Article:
“‘Did you kill Susan Berman?’ is strictly hypothetical,” Durst said on the stand. “I didn’t kill Susan Berman. But if I had, I’d be lying about it.”
The jury quickly returned a guilty verdict.
For a long time it looked like he would avoid such condemnations.
Durst fled in late 2000 after New York authorities reopened an investigation into his wife’s disappearance, renting a modest apartment in Galveston and disguising herself as a mute woman.
In 2001, the body parts of a neighbour, Morris Black, began washing up in Galveston Bay.
Arrested in the murder, Durst skipped bail. He was arrested for shoplifting a sandwich six weeks later in Bethlehem, Pennsylvania, where he had attended college. Police found $37,000 in cash and two handguns in his car.
He would testify that Black had pulled a gun on him and died when the gun detonated during a struggle. He told jurors in detail how he purchased tools, dismembered and disposed of Black’s body. He was acquitted of the murder. He pleaded guilty to breaching bail and tampering with evidence for the dismemberment. He served three years in prison.
Durst had bladder cancer, and his health deteriorated during Berman’s trial. He was escorted to court in a wheelchair wearing prison gear every day because his lawyers said he was unable to change into a suit. But the judge refused further delays after a 14-month break during the coronavirus pandemic.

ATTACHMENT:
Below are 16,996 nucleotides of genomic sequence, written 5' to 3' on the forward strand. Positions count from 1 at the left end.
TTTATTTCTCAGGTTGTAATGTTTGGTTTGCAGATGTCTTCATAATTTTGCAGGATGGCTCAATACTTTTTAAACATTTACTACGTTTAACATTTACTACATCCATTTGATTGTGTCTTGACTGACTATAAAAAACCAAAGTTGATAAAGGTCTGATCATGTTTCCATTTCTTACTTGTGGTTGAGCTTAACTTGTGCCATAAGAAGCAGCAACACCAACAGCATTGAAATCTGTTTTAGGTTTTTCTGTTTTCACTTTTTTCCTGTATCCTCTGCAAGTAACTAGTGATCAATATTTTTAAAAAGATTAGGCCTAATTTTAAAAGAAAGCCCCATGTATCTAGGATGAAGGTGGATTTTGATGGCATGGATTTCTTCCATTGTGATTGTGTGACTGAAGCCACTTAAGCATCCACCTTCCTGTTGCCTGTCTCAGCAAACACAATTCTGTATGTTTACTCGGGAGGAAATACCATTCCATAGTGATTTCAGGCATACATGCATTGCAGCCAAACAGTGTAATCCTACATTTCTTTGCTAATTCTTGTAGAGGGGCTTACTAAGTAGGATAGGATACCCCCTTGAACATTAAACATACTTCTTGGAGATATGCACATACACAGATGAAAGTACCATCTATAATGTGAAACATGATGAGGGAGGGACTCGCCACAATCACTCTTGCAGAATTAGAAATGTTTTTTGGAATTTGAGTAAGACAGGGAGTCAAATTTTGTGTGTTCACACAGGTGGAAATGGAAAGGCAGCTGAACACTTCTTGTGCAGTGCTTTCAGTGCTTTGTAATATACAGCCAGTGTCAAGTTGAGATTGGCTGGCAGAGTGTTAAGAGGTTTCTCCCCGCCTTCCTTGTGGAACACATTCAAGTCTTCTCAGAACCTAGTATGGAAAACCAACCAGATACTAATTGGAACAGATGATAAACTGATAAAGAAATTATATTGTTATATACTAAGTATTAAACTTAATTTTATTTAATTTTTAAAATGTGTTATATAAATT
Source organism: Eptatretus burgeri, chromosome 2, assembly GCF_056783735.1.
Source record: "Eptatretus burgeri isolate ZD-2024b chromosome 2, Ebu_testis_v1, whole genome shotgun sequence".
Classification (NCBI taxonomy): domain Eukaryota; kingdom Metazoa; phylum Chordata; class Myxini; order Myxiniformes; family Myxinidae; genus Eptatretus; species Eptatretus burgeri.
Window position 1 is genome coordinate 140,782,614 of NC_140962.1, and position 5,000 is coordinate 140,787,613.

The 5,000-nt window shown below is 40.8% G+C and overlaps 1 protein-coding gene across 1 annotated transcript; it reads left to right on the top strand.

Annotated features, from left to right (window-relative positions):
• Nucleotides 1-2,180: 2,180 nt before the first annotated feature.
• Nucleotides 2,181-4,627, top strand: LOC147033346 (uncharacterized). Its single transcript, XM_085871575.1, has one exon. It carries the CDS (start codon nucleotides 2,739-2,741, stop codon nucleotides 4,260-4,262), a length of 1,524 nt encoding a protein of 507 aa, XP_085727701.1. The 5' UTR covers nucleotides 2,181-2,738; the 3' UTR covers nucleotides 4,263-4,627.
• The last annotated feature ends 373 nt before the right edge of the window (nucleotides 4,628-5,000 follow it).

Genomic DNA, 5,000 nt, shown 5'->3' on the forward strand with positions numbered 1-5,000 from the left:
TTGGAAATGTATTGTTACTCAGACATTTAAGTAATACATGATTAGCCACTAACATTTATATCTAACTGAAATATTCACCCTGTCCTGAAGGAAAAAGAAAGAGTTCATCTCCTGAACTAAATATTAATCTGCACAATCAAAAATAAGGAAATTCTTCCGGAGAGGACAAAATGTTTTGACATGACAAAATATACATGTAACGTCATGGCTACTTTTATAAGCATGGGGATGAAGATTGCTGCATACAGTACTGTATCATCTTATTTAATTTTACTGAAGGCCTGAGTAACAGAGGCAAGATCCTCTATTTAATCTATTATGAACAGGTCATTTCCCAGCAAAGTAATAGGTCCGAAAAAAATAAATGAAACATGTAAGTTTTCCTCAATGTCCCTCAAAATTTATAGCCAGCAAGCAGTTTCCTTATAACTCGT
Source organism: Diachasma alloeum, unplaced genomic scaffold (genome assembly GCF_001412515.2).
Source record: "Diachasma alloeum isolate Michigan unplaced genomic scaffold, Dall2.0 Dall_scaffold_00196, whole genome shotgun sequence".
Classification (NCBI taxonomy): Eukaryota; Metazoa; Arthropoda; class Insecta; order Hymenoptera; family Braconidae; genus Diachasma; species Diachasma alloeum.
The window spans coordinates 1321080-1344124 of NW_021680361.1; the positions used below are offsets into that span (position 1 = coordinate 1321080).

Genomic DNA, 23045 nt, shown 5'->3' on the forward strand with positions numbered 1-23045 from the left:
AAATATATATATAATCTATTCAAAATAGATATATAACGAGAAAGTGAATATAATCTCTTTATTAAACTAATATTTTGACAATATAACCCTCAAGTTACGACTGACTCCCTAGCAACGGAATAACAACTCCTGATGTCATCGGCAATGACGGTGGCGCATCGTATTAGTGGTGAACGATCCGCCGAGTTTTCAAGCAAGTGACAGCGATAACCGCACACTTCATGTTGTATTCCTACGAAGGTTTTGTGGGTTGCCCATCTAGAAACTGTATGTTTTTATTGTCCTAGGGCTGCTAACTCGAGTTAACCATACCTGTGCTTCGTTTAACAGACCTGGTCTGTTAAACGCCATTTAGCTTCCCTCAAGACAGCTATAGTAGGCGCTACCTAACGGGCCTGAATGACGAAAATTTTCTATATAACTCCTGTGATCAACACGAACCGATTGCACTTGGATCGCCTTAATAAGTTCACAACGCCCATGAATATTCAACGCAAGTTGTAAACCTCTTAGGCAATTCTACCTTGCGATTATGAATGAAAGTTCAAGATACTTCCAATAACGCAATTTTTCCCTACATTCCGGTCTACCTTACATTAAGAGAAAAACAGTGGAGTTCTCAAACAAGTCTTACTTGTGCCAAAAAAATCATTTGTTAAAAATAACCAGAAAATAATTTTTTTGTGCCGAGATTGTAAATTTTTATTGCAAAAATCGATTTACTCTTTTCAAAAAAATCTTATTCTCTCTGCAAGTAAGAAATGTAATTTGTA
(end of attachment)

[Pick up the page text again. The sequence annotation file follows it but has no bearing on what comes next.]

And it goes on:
DeGuerin said Durst was “very, very ill” during his sentencing hearing and it was the worst he’s seen in the 20 years he’s represented him.
Durst entered the courtroom with a blank, wide-eyed stare. Towards the end of the hearing, after Berman’s relatives told the judge how his death had turned their lives upside down, Durst coughed loudly and then seemed to have trouble breathing. His chest heaved and he lowered his mask under his mouth and began to swallow air.
Son of real estate magnate Seymour Durst, Robert Durst was born on April 12, 1943 and grew up in Scarsdale, New York. He would later say that at the age of 7, he witnessed the death of his mother during a fall from their home.
He earned a degree in economics in 1965 from Lehigh University, where he played lacrosse. He entered a doctoral program at the University of California, Los Angeles, where he met Berman, but dropped out and returned to New York in 1969.
He became a developer in the family business, but his father dumped him to make his younger brother and rival, Douglas, the head of the Durst organization in 1992.
In 1971 Robert Durst met Kathie McCormack and the two were married on her 30th birthday in 1973.
In January 1982, his wife was a senior medical student when she disappeared. She had shown up unannounced at a friend’s dinner party in Newtown, Connecticut, then left after a call from her husband to return to their home in South Salem, New York.
Robert Durst told police he last saw her when he put her on a train to stay at their apartment in Manhattan because she had classes the next day.
He would divorce eight years later, citing her husband’s abandonment, and in 2017, at the request of her family, she was declared legally dead.
Robert Durst is survived by his second wife Debrah Charatan, whom he married in 2000. He had no children.
Under California law, a conviction is overturned if a defendant dies while the case is on appeal, said Laurie Levenson, a law professor at Loyola Law School.
Lewis said an appeal has been filed for Durst.